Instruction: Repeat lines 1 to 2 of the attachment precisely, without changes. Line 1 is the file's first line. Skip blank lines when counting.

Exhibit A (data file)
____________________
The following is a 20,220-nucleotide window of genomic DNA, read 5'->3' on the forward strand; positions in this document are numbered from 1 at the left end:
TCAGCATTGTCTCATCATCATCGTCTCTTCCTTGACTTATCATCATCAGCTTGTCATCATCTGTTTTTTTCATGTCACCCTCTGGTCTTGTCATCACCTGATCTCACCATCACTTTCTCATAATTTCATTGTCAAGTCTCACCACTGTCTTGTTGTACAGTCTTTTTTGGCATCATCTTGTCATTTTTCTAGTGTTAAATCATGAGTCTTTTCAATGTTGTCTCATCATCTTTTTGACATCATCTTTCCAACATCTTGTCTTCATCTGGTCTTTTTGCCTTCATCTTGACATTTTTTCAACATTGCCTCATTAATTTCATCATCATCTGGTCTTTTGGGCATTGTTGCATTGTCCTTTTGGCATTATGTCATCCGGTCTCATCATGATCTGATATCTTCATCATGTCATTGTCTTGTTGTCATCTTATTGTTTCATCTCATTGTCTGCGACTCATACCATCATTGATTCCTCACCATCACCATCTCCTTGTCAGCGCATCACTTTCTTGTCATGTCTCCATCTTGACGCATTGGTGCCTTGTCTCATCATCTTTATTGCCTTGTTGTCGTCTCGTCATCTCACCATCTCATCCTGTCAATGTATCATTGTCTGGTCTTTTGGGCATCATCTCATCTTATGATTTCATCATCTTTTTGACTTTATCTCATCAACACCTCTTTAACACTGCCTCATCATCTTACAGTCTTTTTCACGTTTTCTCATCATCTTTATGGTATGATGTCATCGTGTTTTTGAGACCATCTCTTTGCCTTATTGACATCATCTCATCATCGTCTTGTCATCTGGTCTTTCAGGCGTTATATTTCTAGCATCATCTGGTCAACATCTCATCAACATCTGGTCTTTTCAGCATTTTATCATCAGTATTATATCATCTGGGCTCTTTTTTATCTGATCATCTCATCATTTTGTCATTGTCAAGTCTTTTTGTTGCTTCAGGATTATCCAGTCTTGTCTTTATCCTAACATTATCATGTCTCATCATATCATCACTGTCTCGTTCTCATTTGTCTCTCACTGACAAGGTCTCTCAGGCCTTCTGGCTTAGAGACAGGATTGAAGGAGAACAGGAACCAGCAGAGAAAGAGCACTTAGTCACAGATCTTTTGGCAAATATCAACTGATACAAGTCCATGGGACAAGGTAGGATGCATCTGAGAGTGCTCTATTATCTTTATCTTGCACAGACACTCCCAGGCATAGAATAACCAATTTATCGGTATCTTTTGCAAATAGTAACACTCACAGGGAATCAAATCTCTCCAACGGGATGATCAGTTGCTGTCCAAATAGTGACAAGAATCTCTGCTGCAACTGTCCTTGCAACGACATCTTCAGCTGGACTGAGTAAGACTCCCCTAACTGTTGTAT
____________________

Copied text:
The following is a 20,220-nucleotide window of genomic DNA, read 5'->3' on the forward strand; positions in this document are numbered from 1 at the left end:
TCAGCATTGTCTCATCATCATCGTCTCTTCCTTGACTTATCATCATCAGCTTGTCATCATCTGTTTTTTTCATGTCACCCTCTGGTCTTGTCATCACCTGATCTCACCATCACTTTCTCATAATTTCATTGTCAAGTCTCACCACTGTCTTGTTGTACAGTCTTTTTTGGCATCATCTTGTCATTTTTCTAGTGTTAAATCATGAGTCTTTTCAATGTTGTCTCATCATCTTTTTGACATCATCTTTCCAACATCTTGTCTTCATCTGGTCTTTTTGCCTTCATCTTGACATTTTTTCAACATTGCCTCATTAATTTCATCATCATCTGGTCTTTTGGGCATTGTTGCATTGTCCTTTTGGCATTATGTCATCCGGTCTCATCATGATCTGATATCTTCATCATGTCATTGTCTTGTTGTCATCTTATTGTTTCATCTCATTGTCTGCGACTCATACCATCATTGATTCCTCACCATCACCATCTCCTTGTCAGCGCATCACTTTCTTGTCATGTCTCCATCTTGACGCATTGGTGCCTTGTCTCATCATCTTTATTGCCTTGTTGTCGTCTCGTCATCTCACCATCTCATCCTGTCAATGTATCATTGTCTGGTCTTTTGGGCATCATCTCATCTTATGATTTCATCATCTTTTTGACTTTATCTCATCAACACCTCTTTAACACTGCCTCATCATCTTACAGTCTTTTTCACGTTTTCTCATCATCTTTATGGTATGATGTCATCGTGTTTTTGAGACCATCTCTTTGCCTTATTGACATCATCTCATCATCGTCTTGTCATCTGGTCTTTCAGGCGTTATATTTCTAGCATCATCTGGTCAACATCTCATCAACATCTGGTCTTTTCAGCATTTTATCATCAGTATTATATCATCTGGGCTCTTTTTTATCTGATCATCTCATCATTTTGTCATTGTCAAGTCTTTTTGTTGCTTCAGGATTATCCAGTCTTGTCTTTATCCTAACATTATCATGTCTCATCATATCATCACTGTCTCGTTCTCATTTGTCTCTCACTGACAAGGTCTCTCAGGCCTTCTGGCTTAGAGACAGGATTGAAGGAGAACAGGAACCAGCAGAGAAAGAGCACTTAGTCACAGATCTTTTGGCAAATATCAACTGATACAAGTCCATGGGACAAGGTAGGATGCATCTGAGAGTGCTCTATTATCTTTATCTTGCACAGACACTCCCAGGCATAGAATAACCAATTTATCGGTATCTTTTGCAAATAGTAACACTCACAGGGAATCAAATCTCTCCAACGGGATGATCAGTTGCTGTCCAAATAGTGACAAGAATCTCTGCTGCAACTGTCCTTGCAACGACATCTTCAGCTGGACTGAGTAAGACTCCCCTAACTGTTGTAT